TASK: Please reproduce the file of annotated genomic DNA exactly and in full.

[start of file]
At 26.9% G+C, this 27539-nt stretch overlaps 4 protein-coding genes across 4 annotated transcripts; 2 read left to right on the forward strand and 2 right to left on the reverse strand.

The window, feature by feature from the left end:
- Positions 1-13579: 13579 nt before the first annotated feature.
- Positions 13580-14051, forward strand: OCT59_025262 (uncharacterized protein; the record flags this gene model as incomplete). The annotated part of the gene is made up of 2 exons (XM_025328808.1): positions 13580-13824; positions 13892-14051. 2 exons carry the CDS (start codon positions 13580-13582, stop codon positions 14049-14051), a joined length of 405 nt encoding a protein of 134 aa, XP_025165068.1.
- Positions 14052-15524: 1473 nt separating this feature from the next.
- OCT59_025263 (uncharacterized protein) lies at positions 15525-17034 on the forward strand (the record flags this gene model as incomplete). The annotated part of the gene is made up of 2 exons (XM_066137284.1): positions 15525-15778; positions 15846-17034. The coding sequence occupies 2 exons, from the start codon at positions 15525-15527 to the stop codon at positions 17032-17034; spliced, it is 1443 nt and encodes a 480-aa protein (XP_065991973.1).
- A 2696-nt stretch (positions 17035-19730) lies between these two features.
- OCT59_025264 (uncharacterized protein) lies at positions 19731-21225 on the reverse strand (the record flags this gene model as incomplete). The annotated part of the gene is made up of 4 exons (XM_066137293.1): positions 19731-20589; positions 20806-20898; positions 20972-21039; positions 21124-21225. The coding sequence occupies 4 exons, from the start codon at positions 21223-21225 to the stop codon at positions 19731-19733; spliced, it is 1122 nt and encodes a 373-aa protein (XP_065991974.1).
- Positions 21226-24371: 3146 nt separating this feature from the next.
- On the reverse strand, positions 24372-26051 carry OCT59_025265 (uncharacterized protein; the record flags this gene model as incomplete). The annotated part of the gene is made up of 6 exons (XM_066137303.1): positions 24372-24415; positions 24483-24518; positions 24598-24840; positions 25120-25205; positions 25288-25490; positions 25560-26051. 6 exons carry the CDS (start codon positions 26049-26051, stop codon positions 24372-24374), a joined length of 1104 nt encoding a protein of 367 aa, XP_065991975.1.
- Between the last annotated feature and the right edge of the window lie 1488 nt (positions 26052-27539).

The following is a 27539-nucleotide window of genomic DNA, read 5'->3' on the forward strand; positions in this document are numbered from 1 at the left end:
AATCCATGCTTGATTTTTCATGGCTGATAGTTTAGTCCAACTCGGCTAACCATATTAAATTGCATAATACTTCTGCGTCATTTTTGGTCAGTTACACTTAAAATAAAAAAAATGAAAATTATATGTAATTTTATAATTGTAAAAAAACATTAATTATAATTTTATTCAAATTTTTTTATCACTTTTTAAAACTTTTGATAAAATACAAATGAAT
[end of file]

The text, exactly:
At 26.9% G+C, this 27539-nt stretch overlaps 4 protein-coding genes across 4 annotated transcripts; 2 read left to right on the forward strand and 2 right to left on the reverse strand.

The window, feature by feature from the left end:
- Positions 1-13579: 13579 nt before the first annotated feature.
- Positions 13580-14051, forward strand: OCT59_025262 (uncharacterized protein; the record flags this gene model as incomplete). The annotated part of the gene is made up of 2 exons (XM_025328808.1): positions 13580-13824; positions 13892-14051. 2 exons carry the CDS (start codon positions 13580-13582, stop codon positions 14049-14051), a joined length of 405 nt encoding a protein of 134 aa, XP_025165068.1.
- Positions 14052-15524: 1473 nt separating this feature from the next.
- OCT59_025263 (uncharacterized protein) lies at positions 15525-17034 on the forward strand (the record flags this gene model as incomplete). The annotated part of the gene is made up of 2 exons (XM_066137284.1): positions 15525-15778; positions 15846-17034. The coding sequence occupies 2 exons, from the start codon at positions 15525-15527 to the stop codon at positions 17032-17034; spliced, it is 1443 nt and encodes a 480-aa protein (XP_065991973.1).
- A 2696-nt stretch (positions 17035-19730) lies between these two features.
- OCT59_025264 (uncharacterized protein) lies at positions 19731-21225 on the reverse strand (the record flags this gene model as incomplete). The annotated part of the gene is made up of 4 exons (XM_066137293.1): positions 19731-20589; positions 20806-20898; positions 20972-21039; positions 21124-21225. The coding sequence occupies 4 exons, from the start codon at positions 21223-21225 to the stop codon at positions 19731-19733; spliced, it is 1122 nt and encodes a 373-aa protein (XP_065991974.1).
- Positions 21226-24371: 3146 nt separating this feature from the next.
- On the reverse strand, positions 24372-26051 carry OCT59_025265 (uncharacterized protein; the record flags this gene model as incomplete). The annotated part of the gene is made up of 6 exons (XM_066137303.1): positions 24372-24415; positions 24483-24518; positions 24598-24840; positions 25120-25205; positions 25288-25490; positions 25560-26051. 6 exons carry the CDS (start codon positions 26049-26051, stop codon positions 24372-24374), a joined length of 1104 nt encoding a protein of 367 aa, XP_065991975.1.
- Between the last annotated feature and the right edge of the window lie 1488 nt (positions 26052-27539).

The following is a 27539-nucleotide window of genomic DNA, read 5'->3' on the forward strand; positions in this document are numbered from 1 at the left end:
AATCCATGCTTGATTTTTCATGGCTGATAGTTTAGTCCAACTCGGCTAACCATATTAAATTGCATAATACTTCTGCGTCATTTTTGGTCAGTTACACTTAAAATAAAAAAAATGAAAATTATATGTAATTTTATAATTGTAAAAAAACATTAATTATAATTTTATTCAAATTTTTTTATCACTTTTTAAAACTTTTGATAAAATACAAATGAAT